California's mountain snowpack, crucial to summer water supplies, is off to good start after a wet December.
Manual and electronic snowpack measurements taken Wednesday show that the statewide snowpack is 134 percent of average for the date. It also amounts to 49 percent of an entire winter's average snowpack, even though winter officially began only about two weeks ago.
California was on the cusp of another drought year heading into this winter. The productive December storms now make that far less likely. Summer snowmelt is essential to serve the water needs of millions of Californians and millions of acres of farmland.
"Given the favorable spot we're in at this point in the season, I'd say the outlook is pretty good. But it's not assured," said Maury Roos, chief hydrologist at the California Department of Water Resources, which conducts the measurements.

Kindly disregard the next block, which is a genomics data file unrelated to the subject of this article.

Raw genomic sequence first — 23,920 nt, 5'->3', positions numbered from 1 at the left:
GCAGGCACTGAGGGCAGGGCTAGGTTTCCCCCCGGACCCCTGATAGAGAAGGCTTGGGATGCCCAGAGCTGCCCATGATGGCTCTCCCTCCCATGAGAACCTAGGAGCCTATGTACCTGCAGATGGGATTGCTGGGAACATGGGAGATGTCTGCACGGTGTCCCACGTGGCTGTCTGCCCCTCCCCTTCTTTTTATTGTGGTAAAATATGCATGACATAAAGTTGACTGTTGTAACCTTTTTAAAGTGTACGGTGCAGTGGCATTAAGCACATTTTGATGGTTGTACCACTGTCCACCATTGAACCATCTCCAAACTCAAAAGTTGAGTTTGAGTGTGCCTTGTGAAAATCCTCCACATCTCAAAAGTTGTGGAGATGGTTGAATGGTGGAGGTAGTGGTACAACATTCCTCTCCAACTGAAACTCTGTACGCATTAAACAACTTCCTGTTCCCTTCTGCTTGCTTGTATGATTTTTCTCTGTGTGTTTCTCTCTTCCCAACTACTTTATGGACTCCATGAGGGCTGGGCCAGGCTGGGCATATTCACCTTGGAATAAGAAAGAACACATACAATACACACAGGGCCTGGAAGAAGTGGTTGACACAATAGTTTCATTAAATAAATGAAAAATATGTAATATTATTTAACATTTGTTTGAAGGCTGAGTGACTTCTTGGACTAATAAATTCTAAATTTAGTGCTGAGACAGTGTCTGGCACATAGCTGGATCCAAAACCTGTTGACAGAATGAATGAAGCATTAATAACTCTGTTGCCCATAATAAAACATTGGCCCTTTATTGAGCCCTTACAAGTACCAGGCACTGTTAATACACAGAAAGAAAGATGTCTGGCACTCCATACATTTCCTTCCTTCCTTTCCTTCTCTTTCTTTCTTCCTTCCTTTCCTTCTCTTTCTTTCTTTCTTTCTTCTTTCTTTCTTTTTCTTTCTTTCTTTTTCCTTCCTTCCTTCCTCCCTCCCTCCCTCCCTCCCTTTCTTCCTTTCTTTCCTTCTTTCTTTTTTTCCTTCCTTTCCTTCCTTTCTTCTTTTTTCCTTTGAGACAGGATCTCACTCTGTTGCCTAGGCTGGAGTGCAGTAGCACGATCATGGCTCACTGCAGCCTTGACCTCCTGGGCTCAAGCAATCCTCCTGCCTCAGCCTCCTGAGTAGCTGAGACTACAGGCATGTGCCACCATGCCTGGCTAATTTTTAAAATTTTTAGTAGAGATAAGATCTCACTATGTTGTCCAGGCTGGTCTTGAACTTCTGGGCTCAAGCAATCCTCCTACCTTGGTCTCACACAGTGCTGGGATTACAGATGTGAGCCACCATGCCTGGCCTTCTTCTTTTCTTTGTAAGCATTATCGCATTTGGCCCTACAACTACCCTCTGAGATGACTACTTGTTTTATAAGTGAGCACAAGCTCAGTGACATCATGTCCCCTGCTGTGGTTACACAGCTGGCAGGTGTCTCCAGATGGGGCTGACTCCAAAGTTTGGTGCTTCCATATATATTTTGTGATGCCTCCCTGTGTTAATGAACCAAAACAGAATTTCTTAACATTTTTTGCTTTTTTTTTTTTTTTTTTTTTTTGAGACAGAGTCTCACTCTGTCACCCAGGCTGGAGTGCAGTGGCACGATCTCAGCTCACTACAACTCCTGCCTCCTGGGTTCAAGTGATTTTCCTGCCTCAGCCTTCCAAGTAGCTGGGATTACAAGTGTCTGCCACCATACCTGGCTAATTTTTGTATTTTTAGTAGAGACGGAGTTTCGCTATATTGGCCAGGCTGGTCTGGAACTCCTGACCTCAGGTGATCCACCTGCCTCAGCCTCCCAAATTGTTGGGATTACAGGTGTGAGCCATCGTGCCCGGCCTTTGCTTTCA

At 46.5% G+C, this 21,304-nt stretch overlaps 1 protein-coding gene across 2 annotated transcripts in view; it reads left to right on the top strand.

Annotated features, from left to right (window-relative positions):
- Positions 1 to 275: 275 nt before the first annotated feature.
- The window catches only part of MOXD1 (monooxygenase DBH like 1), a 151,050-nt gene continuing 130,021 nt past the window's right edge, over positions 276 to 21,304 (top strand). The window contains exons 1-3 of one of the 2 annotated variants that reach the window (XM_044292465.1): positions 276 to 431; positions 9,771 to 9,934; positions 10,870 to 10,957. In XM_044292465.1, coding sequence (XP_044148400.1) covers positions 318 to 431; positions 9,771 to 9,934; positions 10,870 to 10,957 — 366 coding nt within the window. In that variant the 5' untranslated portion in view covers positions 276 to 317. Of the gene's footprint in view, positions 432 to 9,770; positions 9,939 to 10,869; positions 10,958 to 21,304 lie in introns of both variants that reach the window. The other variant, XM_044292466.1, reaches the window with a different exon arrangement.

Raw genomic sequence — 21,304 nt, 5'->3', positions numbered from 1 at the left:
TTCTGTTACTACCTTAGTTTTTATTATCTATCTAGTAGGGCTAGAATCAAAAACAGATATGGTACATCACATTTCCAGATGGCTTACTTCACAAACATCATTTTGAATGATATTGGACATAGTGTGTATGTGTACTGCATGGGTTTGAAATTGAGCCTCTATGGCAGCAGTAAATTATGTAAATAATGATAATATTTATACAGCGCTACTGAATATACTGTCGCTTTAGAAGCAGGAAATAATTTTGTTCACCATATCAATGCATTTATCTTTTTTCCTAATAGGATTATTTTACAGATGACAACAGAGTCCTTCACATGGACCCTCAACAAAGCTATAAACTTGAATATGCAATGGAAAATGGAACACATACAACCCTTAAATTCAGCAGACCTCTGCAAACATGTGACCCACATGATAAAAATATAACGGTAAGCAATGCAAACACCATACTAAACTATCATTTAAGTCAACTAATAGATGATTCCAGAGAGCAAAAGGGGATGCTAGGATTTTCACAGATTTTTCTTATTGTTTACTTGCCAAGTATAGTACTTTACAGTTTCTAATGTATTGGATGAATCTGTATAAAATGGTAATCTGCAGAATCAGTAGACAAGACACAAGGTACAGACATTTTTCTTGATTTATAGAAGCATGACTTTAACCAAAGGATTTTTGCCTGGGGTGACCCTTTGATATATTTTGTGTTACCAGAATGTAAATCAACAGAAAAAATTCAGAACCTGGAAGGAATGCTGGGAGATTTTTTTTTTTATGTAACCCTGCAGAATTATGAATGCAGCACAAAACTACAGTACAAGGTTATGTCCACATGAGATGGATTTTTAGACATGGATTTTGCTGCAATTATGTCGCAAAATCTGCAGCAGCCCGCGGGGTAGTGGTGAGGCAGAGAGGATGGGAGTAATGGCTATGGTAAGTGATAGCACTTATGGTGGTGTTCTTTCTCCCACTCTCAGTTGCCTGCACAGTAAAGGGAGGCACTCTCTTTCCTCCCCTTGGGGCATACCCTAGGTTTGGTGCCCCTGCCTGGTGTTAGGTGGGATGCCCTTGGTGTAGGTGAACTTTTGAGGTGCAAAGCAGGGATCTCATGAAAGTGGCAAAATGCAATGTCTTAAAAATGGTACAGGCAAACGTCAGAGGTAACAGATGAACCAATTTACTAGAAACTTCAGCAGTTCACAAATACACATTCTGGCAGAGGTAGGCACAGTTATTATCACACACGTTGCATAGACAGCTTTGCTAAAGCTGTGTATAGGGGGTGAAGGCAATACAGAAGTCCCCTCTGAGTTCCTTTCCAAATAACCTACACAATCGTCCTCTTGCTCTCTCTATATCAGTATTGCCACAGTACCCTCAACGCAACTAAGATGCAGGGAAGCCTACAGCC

He noted that numerous prior winters have dried up from January onward, so a lot depends on the months to come. January tends to be the state's wettest month, but long-term forecasts don't look promising.
The Climate Prediction Center at the National Weather Service estimated Dec. 31 that all of California is likely to see below-average rainfall for the month of January.
"We're well ahead. But if it stays dry through the middle of January, by then this 134% will probably slip to near average," Roos said..
Even so, the early storms have already helped replenished many of the state's major reservoirs: Lake Oroville is at 71 percent of capacity and 113 percent of average for the date, and Shasta Lake is at 73 percent of capacity and 115 percent of average for the date.